‘Abduction of Europa’ (Rembrandt Harmensz. van Rijn, Amsterdam - 1632 - fragment)

Thursday, 15 January 2015

This week in Strasbourg - A roundup of the European Court of Human Rights' case law - 2015 - weeks 1-3

Russian courts were justified in dismissing a defamation claim brought by Joseph Stalin’s grandson against Novaya Gazeta newspaper - case of Dzhugashvili v. Russia declared inadmissible - The case concerned articles published by the Novaya Gazeta newspaper about the shooting of Polish prisoners of war in Katyń in 1940 and the role which the former Soviet leaders had allegedly played in the tragedy. The applicant, the grandson of the former Soviet leader, Joseph Stalin, sued the newspaper for defamation of his grandfather, without success. The Court held, in particular, that the Novaya Gazeta articles concerned an event of significant historical importance and that both the event and historical figures involved, such as the applicant’s grandfather, inevitably remain open to public scrutiny and criticism. It also found that the Russian courts, taking into account the European Court’s case law, had carefully balanced the competing interests of journalistic expression and the applicant’s right to respect for his private life and that of his grandfather.

"20.  The applicant complained under Articles 6, 10 and 14 that the domestic courts had approved of his ancestor’s slander. The Court, being the master of the characterisation to be given in law to the facts of the case, does not consider itself bound by the legal characterisation given by the applicant (see Guerra and Others v. Italy, no. 14967/89, § 44, 19 February 1998). It finds that the applicant’s allegations should be examined as in essence relating to an alleged breach of his rights under Article 8 of the Convention, which reads as follows:“1.  Everyone has the right to respect for his private and family life, his home and his correspondence. 2.  There shall be no interference by a public authority with the exercise of this right except such as is in accordance with the law and is necessary in a democratic society in the interests of national security, public safety or the economic well-being of the country, for the prevention of disorder or crime, for the protection of health or morals, or for the protection of the rights and freedoms of others.”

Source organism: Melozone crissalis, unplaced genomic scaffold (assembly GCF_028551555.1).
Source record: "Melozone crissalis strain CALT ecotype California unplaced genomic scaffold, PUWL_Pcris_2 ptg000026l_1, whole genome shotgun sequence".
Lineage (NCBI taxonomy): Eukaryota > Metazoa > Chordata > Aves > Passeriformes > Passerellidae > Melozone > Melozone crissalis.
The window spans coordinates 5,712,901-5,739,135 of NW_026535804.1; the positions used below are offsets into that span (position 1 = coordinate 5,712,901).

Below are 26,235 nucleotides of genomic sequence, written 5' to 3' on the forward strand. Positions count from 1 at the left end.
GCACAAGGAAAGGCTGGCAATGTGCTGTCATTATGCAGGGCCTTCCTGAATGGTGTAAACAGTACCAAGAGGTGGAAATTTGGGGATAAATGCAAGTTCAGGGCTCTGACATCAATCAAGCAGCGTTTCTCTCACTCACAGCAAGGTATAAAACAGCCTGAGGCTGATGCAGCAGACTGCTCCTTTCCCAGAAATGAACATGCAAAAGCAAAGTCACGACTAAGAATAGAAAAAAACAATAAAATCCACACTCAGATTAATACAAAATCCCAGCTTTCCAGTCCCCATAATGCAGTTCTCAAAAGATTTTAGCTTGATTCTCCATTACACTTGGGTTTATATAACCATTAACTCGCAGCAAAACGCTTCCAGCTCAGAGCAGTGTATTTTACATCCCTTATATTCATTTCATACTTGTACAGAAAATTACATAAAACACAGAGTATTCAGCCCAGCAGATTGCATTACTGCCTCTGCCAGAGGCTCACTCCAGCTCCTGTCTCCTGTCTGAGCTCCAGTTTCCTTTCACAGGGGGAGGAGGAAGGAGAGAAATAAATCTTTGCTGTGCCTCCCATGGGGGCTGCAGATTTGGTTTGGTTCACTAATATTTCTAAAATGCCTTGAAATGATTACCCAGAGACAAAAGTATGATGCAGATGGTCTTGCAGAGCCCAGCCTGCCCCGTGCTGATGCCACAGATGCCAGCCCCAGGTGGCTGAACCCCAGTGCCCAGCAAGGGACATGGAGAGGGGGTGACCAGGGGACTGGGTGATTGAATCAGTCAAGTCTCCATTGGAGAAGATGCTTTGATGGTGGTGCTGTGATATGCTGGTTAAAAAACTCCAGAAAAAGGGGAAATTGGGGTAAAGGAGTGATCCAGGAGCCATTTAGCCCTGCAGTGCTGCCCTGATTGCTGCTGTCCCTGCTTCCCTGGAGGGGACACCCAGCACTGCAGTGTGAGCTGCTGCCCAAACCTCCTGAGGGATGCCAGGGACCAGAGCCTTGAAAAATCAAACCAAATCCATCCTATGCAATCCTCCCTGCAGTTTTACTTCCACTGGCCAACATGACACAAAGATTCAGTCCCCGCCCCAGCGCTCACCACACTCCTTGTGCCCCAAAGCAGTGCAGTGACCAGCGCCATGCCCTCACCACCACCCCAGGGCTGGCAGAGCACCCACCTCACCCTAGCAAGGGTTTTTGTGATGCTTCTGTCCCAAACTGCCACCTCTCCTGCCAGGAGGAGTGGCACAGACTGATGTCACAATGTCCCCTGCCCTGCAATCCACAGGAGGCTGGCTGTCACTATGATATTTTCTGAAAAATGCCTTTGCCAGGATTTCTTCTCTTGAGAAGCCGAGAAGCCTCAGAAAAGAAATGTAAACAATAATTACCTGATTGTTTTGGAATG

21.  The complaint is twofold. In so far as the applicant can be understood to be complaining of a violation of the Convention rights of his grandfather, the Court will first examine the applicant’s locus standi in this respect.
22.  In the case of Sanles Sanles v. Spain ((dec.), no. 48335/99, ECHR 2000-XI) the applicant, as the heir of a deceased person, was complaining on behalf of the latter in respect of his claims for recognition of the right to die in dignity. The Court considered that the right claimed under Article 8 of the Convention, even assuming that such a right existed, was of an eminently personal nature and belonged to the category of non‑transferable rights.
23.  The Court confirmed the principle that Article 8 rights were non‑transferable when it refused a universal legatee to pursue an application lodged by the immediate victim in the case of Thevenon v. France ((dec.), no. 2476/02, 28 June 2006).
24.  The Court does not find sufficient reasons to depart from its established case-law in the instant case. It follows that the applicant does not have the legal standing to rely on his grandfather’s rights under Article 8 of the Convention because of their non-transferable nature.
25.  It follows that this part of the complaint is to be rejected under Article 34 as being incompatible ratione personae with the provisions of the Convention.
26.  As to whether the applicant’s own right to respect for his private and family life are at stake in the instant case, the Court will proceed with the examination of whether the two above-mentioned disputes and the way in which they were resolved by the domestic courts affected the applicant’s own private and family life and, if so, whether the State took such measures as to secure effective respect of the latter.
27.  In its recent case-law the Court has accepted that the reputation of a deceased member of a person’s family may, in certain circumstances, affect that person’s private life and identity, and thus come within the scope of Article 8 (see Putistin v. Ukraine, no. 16882/03, §§ 33, 39, 21 November 2013, where a publication in the mass media allegedly provoked the presupposition that the applicant’s father had been a Gestapo collaborator).
28.  Turning to the facts of the present case, the Court notes at the outset that both publications did, in the end, relate to the applicant’s grandfather either directly or indirectly. However, the Court is not ready to draw a parallel with the Putistin case for the following reasons.